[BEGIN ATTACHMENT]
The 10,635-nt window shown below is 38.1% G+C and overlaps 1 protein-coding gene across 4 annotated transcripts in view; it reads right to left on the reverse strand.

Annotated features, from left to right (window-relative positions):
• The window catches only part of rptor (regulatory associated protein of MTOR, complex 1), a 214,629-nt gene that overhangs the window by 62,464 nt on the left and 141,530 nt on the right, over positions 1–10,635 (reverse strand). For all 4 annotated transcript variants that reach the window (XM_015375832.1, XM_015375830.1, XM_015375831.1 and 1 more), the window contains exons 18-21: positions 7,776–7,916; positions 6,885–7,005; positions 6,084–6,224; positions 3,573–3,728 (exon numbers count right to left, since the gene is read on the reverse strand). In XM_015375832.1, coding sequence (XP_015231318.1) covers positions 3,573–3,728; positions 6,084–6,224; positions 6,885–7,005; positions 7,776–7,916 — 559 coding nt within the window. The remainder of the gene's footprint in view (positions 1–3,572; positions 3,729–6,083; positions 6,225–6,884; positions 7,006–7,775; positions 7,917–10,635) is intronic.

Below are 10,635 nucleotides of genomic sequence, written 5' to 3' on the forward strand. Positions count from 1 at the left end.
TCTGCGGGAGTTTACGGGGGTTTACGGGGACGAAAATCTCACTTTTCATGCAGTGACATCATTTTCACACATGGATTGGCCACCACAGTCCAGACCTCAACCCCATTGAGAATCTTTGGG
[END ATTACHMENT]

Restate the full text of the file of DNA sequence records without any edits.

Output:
The 10,635-nt window shown below is 38.1% G+C and overlaps 1 protein-coding gene across 4 annotated transcripts in view; it reads right to left on the reverse strand.

Annotated features, from left to right (window-relative positions):
• The window catches only part of rptor (regulatory associated protein of MTOR, complex 1), a 214,629-nt gene that overhangs the window by 62,464 nt on the left and 141,530 nt on the right, over positions 1–10,635 (reverse strand). For all 4 annotated transcript variants that reach the window (XM_015375832.1, XM_015375830.1, XM_015375831.1 and 1 more), the window contains exons 18-21: positions 7,776–7,916; positions 6,885–7,005; positions 6,084–6,224; positions 3,573–3,728 (exon numbers count right to left, since the gene is read on the reverse strand). In XM_015375832.1, coding sequence (XP_015231318.1) covers positions 3,573–3,728; positions 6,084–6,224; positions 6,885–7,005; positions 7,776–7,916 — 559 coding nt within the window. The remainder of the gene's footprint in view (positions 1–3,572; positions 3,729–6,083; positions 6,225–6,884; positions 7,006–7,775; positions 7,917–10,635) is intronic.

Below are 10,635 nucleotides of genomic sequence, written 5' to 3' on the forward strand. Positions count from 1 at the left end.
TCTGCGGGAGTTTACGGGGGTTTACGGGGACGAAAATCTCACTTTTCATGCAGTGACATCATTTTCACACATGGATTGGCCACCACAGTCCAGACCTCAACCCCATTGAGAATCTTTGGG